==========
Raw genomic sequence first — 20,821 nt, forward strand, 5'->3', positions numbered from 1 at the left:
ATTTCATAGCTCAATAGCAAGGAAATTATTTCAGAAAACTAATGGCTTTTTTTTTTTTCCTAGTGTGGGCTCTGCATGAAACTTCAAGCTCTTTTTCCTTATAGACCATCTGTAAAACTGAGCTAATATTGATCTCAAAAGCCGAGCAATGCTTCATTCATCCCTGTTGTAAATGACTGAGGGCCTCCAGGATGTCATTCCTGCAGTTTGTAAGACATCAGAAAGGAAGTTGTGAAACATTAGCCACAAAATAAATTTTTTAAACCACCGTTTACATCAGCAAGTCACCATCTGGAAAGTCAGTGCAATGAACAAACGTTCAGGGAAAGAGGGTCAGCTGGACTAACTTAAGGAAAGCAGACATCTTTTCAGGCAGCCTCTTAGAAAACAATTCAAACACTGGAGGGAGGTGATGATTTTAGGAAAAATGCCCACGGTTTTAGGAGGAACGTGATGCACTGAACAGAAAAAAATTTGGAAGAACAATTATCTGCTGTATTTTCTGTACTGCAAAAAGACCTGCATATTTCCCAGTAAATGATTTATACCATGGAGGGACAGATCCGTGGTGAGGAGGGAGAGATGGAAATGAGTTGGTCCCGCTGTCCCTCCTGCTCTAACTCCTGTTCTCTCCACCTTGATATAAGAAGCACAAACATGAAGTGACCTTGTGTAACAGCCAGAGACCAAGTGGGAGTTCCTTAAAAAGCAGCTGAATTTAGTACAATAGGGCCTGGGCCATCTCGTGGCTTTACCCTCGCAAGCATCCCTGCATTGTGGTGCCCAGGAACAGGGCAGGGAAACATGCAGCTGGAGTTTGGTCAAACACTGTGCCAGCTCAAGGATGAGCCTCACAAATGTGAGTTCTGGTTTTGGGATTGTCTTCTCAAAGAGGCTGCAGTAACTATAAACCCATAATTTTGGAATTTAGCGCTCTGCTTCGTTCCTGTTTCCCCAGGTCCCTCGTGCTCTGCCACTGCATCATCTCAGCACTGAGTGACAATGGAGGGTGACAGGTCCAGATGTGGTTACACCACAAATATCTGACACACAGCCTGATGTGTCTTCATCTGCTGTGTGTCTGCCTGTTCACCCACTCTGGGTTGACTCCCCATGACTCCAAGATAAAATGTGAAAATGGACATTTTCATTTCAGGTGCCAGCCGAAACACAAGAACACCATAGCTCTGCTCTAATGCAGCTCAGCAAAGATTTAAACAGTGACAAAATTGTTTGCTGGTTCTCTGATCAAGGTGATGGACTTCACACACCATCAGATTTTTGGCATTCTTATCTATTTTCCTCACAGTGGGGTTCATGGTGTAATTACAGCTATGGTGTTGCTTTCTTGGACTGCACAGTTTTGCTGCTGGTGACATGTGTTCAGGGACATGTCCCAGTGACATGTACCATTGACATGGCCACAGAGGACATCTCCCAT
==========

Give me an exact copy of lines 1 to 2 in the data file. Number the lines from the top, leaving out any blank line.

Raw genomic sequence first — 20,821 nt, forward strand, 5'->3', positions numbered from 1 at the left:
ATTTCATAGCTCAATAGCAAGGAAATTATTTCAGAAAACTAATGGCTTTTTTTTTTTTCCTAGTGTGGGCTCTGCATGAAACTTCAAGCTCTTTTTCCTTATAGACCATCTGTAAAACTGAGCTAATATTGATCTCAAAAGCCGAGCAATGCTTCATTCATCCCTGTTGTAAATGACTGAGGGCCTCCAGGATGTCATTCCTGCAGTTTGTAAGACATCAGAAAGGAAGTTGTGAAACATTAGCCACAAAATAAATTTTTTAAACCACCGTTTACATCAGCAAGTCACCATCTGGAAAGTCAGTGCAATGAACAAACGTTCAGGGAAAGAGGGTCAGCTGGACTAACTTAAGGAAAGCAGACATCTTTTCAGGCAGCCTCTTAGAAAACAATTCAAACACTGGAGGGAGGTGATGATTTTAGGAAAAATGCCCACGGTTTTAGGAGGAACGTGATGCACTGAACAGAAAAAAATTTGGAAGAACAATTATCTGCTGTATTTTCTGTACTGCAAAAAGACCTGCATATTTCCCAGTAAATGATTTATACCATGGAGGGACAGATCCGTGGTGAGGAGGGAGAGATGGAAATGAGTTGGTCCCGCTGTCCCTCCTGCTCTAACTCCTGTTCTCTCCACCTTGATATAAGAAGCACAAACATGAAGTGACCTTGTGTAACAGCCAGAGACCAAGTGGGAGTTCCTTAAAAAGCAGCTGAATTTAGTACAATAGGGCCTGGGCCATCTCGTGGCTTTACCCTCGCAAGCATCCCTGCATTGTGGTGCCCAGGAACAGGGCAGGGAAACATGCAGCTGGAGTTTGGTCAAACACTGTGCCAGCTCAAGGATGAGCCTCACAAATGTGAGTTCTGGTTTTGGGATTGTCTTCTCAAAGAGGCTGCAGTAACTATAAACCCATAATTTTGGAATTTAGCGCTCTGCTTCGTTCCTGTTTCCCCAGGTCCCTCGTGCTCTGCCACTGCATCATCTCAGCACTGAGTGACAATGGAGGGTGACAGGTCCAGATGTGGTTACACCACAAATATCTGACACACAGCCTGATGTGTCTTCATCTGCTGTGTGTCTGCCTGTTCACCCACTCTGGGTTGACTCCCCATGACTCCAAGATAAAATGTGAAAATGGACATTTTCATTTCAGGTGCCAGCCGAAACACAAGAACACCATAGCTCTGCTCTAATGCAGCTCAGCAAAGATTTAAACAGTGACAAAATTGTTTGCTGGTTCTCTGATCAAGGTGATGGACTTCACACACCATCAGATTTTTGGCATTCTTATCTATTTTCCTCACAGTGGGGTTCATGGTGTAATTACAGCTATGGTGTTGCTTTCTTGGACTGCACAGTTTTGCTGCTGGTGACATGTGTTCAGGGACATGTCCCAGTGACATGTACCATTGACATGGCCACAGAGGACATCTCCCAT